Wednesday 13 June 2012
She smiled smugly. The constabulary had nothing on her or her involvement in the recent deaths in Blackfriar’s Dell. Helen Carlisle was essentially Teflon coated – everything was going to slide right off of her.
‘I have no idea what you are talking about, Detective Chief Inspector,’ she sneered.
‘Is that so, Helen? No idea how John Mitchell ended up beaten aside the head, and torched? Or how your father lost his life? No thoughts about why your mother got so pent up over Tara Roberts that she murdered her, and then committed suicide? The murder of Alan Willits? No thoughts at all?’ James hoped to bait the woman sitting opposite him. He hoped to wipe the smug look from her face. He hoped, more than anything, to cut her entitled self down to size. It was an unprofessional way to be, but James couldn’t help himself; Helen Carlisle was rubbing him the wrong way, and his rage was building.
‘My dear Detective Chief Inspector James, isn’t that your job? To find out the answers to all of those questions? Because I thought that’s what you got paid for.’
Harris reached across and took the papers from James’ trembling hands. Helen watched the exchange of papers, the smile slowly disappearing from her lips.
‘And what is it that you have there, Detective Constable Harris?’ she enquired.
‘A couple of things, Ms. Carlisle,’ Harris quietly spoke, ‘number one, I’m sure it’s safe to say that neither of us, DCI James, nor I, appreciates the condescending tone with which you spew out our rank and name. And number two, this is the metaphoric smoking gun. There’s nothing that gets by the forensics teams. Ever.’
She squirmed in her seat as she considered each crime scene, and in particular, the crime scene that she had attended. Had she left any evidence that would convict her? No, she was sure that Harris was bluffing.
‘If you really did have anything, DC Harris, you’d have charged me by now,’ she spat out.
‘I wouldn’t be so sure, Helen. How do you know we don’t currently have a team of officers out searching through your car, your home, and your mother’s home?’ He smiled as smugly as she had previously done.
‘And besides,’ continued DCI James, ‘it’s a policy of ours to allow the perpetrator an opportunity to voluntarily explain the situation, in the event that they wish to demonstrate remorse and co-operation. The court always looks favourably on that. However, if you’re sure that you wish to maintain your current course – ’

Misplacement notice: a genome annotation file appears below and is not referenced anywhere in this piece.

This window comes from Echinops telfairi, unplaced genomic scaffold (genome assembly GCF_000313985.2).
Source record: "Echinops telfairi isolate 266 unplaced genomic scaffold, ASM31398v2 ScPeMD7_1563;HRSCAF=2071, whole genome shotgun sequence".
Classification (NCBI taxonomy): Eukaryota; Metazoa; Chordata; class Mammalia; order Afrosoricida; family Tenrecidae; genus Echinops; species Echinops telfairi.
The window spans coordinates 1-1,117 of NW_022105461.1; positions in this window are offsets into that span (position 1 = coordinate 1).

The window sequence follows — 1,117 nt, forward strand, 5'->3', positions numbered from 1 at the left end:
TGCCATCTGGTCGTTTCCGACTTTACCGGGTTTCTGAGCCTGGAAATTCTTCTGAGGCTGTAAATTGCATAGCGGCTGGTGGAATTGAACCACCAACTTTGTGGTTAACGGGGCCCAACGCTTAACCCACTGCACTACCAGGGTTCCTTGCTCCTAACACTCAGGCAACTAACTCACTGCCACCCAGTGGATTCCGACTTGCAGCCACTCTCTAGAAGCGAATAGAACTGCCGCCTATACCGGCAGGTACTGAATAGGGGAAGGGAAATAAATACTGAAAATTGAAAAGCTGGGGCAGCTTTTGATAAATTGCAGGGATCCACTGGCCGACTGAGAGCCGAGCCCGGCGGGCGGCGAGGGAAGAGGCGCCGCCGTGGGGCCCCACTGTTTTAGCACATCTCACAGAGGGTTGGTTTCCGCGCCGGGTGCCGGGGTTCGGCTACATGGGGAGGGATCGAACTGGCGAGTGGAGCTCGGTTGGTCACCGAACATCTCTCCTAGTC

A knock on the interview room door halted James’ speech. A female officer walked in holding an A4 sized envelope.
Harris spoke, ‘For the benefit of the tape, WPC Atkins has entered the room and has given an A4 envelope to DCI James. She has then exited the room.’
James opened the envelope and peered inside. He snickered.
‘What? What’s in there?’ an agitated Helen demanded to know.
‘Oh, Helen, I’d say that you’re right royally screwed about now,’ James replied.
He emptied the contents of the envelope on to the table in front of him. Black and white photographs of Helen Carlisle bludgeoning her father to death, each date and time stamped, screamed Helen’s guilt. Spreading the contents out, James revealed diary pages indicating meetings between Helen and Alan Willits, a SIM card from a phone, and a 16 GB USB thumb drive. He spoke as he rifled through the items, Helen’s eyes never moving from the table.
‘I’m willing to bet, Helen, that the thumb drive has a lot more evidence on it, and I’m also willing to bet that the SIM is going to contain information pertaining to phone calls, text messages, emails, and maybe more photos that point towards some level of collusion between you and Alan Willits. Did you pay him to kill John Mitchell?’
She said nothing, her face frozen with an almost terrified expression.
‘He killed John Mitchell for you, although I’m puzzled as to why you wanted him dead. And I’m thinking that you killed your father for him, to stop the redevelopment of Parson’s Wood. You primed your mother to kill Tara Roberts, probably because she was going to slurry the Carlisle name, thus making it a non-profitable brand. Or maybe she saw you killing your father? Yes, that’s more like it, I think. You pushed your mother to take her own life, and then, the icing on the cake, you poisoned Alan Willits to shut him up. And it was all about reputation and money. Am I anywhere near the truth?’ James asked.
‘Ornithologists,’ DC Harris added, ‘always taking photographic evidence of their birds.’
‘Well,’ she said unflinchingly, ‘they all deserved it, didn’t they?’
. . . The end . . .